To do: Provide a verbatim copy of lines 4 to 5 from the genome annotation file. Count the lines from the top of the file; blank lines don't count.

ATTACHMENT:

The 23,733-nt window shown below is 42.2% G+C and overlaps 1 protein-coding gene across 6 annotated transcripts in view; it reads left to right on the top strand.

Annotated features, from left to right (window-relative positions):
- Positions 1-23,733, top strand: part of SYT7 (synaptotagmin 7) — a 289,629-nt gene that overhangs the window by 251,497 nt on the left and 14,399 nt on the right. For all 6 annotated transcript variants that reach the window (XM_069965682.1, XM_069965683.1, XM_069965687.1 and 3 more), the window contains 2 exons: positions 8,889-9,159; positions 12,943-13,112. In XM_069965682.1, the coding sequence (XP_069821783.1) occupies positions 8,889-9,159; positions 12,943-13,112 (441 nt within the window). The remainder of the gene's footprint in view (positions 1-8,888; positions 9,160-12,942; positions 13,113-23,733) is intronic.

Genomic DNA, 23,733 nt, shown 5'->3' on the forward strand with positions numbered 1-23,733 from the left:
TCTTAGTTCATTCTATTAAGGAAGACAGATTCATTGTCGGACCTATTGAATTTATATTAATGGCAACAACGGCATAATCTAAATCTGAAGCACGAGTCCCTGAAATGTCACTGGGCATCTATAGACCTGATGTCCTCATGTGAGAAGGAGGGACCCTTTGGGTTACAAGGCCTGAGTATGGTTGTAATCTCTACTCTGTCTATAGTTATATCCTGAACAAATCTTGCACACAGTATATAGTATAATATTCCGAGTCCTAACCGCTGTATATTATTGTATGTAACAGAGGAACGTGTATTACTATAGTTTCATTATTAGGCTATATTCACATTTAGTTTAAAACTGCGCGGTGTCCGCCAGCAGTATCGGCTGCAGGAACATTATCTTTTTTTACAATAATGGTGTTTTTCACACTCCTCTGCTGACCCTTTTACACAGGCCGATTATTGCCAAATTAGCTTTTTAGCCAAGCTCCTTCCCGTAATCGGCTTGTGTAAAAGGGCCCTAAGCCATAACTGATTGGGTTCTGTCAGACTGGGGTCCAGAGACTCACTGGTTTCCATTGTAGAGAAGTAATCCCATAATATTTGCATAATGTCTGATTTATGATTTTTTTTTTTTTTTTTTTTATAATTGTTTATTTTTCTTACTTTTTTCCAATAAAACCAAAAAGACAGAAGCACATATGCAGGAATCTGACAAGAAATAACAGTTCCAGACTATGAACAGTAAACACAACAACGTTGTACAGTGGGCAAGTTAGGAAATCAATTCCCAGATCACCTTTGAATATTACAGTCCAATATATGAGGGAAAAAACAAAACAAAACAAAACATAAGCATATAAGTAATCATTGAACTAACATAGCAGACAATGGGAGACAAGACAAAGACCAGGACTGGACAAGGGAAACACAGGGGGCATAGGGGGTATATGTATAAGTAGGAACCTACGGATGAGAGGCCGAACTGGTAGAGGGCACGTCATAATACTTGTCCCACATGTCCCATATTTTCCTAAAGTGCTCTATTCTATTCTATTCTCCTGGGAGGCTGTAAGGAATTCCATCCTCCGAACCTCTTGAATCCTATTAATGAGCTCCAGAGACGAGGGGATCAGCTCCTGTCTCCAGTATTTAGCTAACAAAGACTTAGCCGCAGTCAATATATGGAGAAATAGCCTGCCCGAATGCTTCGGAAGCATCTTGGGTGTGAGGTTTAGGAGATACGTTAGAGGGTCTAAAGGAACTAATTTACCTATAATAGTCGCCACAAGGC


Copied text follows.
Genomic DNA, 23,733 nt, shown 5'->3' on the forward strand with positions numbered 1-23,733 from the left:
TCTTAGTTCATTCTATTAAGGAAGACAGATTCATTGTCGGACCTATTGAATTTATATTAATGGCAACAACGGCATAATCTAAATCTGAAGCACGAGTCCCTGAAATGTCACTGGGCATCTATAGACCTGATGTCCTCATGTGAGAAGGAGGGACCCTTTGGGTTACAAGGCCTGAGTATGGTTGTAATCTCTACTCTGTCTATAGTTATATCCTGAACAAATCTTGCACACAGTATATAGTATAATATTCCGAGTCCTAACCGCTGTATATTATTGTATGTAACAGAGGAACGTGTATTACTATAGTTTCATTATTAGGCTATATTCACATTTAGTTTAAAACTGCGCGGTGTCCGCCAGCAGTATCGGCTGCAGGAACATTATCTTTTTTTACAATAATGGTGTTTTTCACACTCCTCTGCTGACCCTTTTACACAGGCCGATTATTGCCAAATTAGCTTTTTAGCCAAGCTCCTTCCCGTAATCGGCTTGTGTAAAAGGGCCCTAAGCCATAACTGATTGGGTTCTGTCAGACTGGGGTCCAGAGACTCACTGGTTTCCATTGTAGAGAAGTAATCCCATAATATTTGCATAATGTCTGATTTATGATTTTTTTTTTTTTTTTTTTTATAATTGTTTATTTTTCTTACTTTTTTCCAATAAAACCAAAAAGACAGAAGCACATATGCAGGAATCTGACAAGAAATAACAGTTCCAGACTATGAACAGTAAACACAACAACGTTGTACAGTGGGCAAGTTAGGAAATCAATTCCCAGATCACCTTTGAATATTACAGTCCAATATATGAGGGAAAAAACAAAACAAAACAAAACATAAGCATATAAGTAATCATTGAACTAACATAGCAGACAATGGGAGACAAGACAAAGACCAGGACTGGACAAGGGAAACACAGGGGGCATAGGGGGTATATGTATAAGTAGGAACCTACGGATGAGAGGCCGAACTGGTAGAGGGCACGTCATAATACTTGTCCCACATGTCCCATATTTTCCTAAAGTGCTCTATTCTATTCTATTCTCCTGGGAGGCTGTAAGGAATTCCATCCTCCGAACCTCTTGAATCCTATTAATGAGCTCCAGAGACGAGGGGATCAGCTCCTGTCTCCAGTATTTAGCTAACAAAGACTTAGCCGCAGTCAATATATGGAGAAATAGCCTGCCCGAATGCTTCGGAAGCATCTTGGGTGTGAGGTTTAGGAGATACGTTAGAGGGTCTAAAGGAACTAATTTACCTATAATAGTCGCCACAAGGC